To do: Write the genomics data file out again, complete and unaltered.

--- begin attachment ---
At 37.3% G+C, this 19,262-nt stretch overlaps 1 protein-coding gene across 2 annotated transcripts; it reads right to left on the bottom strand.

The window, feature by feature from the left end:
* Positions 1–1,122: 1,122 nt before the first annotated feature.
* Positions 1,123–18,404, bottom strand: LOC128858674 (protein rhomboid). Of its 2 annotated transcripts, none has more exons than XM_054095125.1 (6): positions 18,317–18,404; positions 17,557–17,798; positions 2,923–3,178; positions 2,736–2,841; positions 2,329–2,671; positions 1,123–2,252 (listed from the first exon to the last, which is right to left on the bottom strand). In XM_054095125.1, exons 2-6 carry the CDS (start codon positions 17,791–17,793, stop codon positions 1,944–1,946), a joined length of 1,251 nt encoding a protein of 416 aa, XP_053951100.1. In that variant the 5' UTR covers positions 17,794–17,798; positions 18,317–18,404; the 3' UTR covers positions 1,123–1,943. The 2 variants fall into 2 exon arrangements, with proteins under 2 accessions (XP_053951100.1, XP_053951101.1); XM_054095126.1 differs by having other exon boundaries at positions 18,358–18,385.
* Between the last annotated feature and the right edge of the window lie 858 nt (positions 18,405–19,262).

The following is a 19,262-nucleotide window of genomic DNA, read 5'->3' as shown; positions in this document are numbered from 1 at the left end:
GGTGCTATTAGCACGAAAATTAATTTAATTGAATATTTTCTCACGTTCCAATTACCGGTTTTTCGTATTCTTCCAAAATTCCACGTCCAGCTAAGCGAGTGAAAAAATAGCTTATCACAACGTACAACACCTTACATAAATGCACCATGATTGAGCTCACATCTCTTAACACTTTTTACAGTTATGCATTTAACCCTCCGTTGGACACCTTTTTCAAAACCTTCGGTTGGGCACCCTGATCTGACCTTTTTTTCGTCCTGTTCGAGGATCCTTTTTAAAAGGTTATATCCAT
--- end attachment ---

At 37.3% G+C, this 19,262-nt stretch overlaps 1 protein-coding gene across 2 annotated transcripts; it reads right to left on the bottom strand.

The window, feature by feature from the left end:
* Positions 1–1,122: 1,122 nt before the first annotated feature.
* Positions 1,123–18,404, bottom strand: LOC128858674 (protein rhomboid). Of its 2 annotated transcripts, none has more exons than XM_054095125.1 (6): positions 18,317–18,404; positions 17,557–17,798; positions 2,923–3,178; positions 2,736–2,841; positions 2,329–2,671; positions 1,123–2,252 (listed from the first exon to the last, which is right to left on the bottom strand). In XM_054095125.1, exons 2-6 carry the CDS (start codon positions 17,791–17,793, stop codon positions 1,944–1,946), a joined length of 1,251 nt encoding a protein of 416 aa, XP_053951100.1. In that variant the 5' UTR covers positions 17,794–17,798; positions 18,317–18,404; the 3' UTR covers positions 1,123–1,943. The 2 variants fall into 2 exon arrangements, with proteins under 2 accessions (XP_053951100.1, XP_053951101.1); XM_054095126.1 differs by having other exon boundaries at positions 18,358–18,385.
* Between the last annotated feature and the right edge of the window lie 858 nt (positions 18,405–19,262).

The following is a 19,262-nucleotide window of genomic DNA, read 5'->3' as shown; positions in this document are numbered from 1 at the left end:
GGTGCTATTAGCACGAAAATTAATTTAATTGAATATTTTCTCACGTTCCAATTACCGGTTTTTCGTATTCTTCCAAAATTCCACGTCCAGCTAAGCGAGTGAAAAAATAGCTTATCACAACGTACAACACCTTACATAAATGCACCATGATTGAGCTCACATCTCTTAACACTTTTTACAGTTATGCATTTAACCCTCCGTTGGACACCTTTTTCAAAACCTTCGGTTGGGCACCCTGATCTGACCTTTTTTTCGTCCTGTTCGAGGATCCTTTTTAAAAGGTTATATCCAT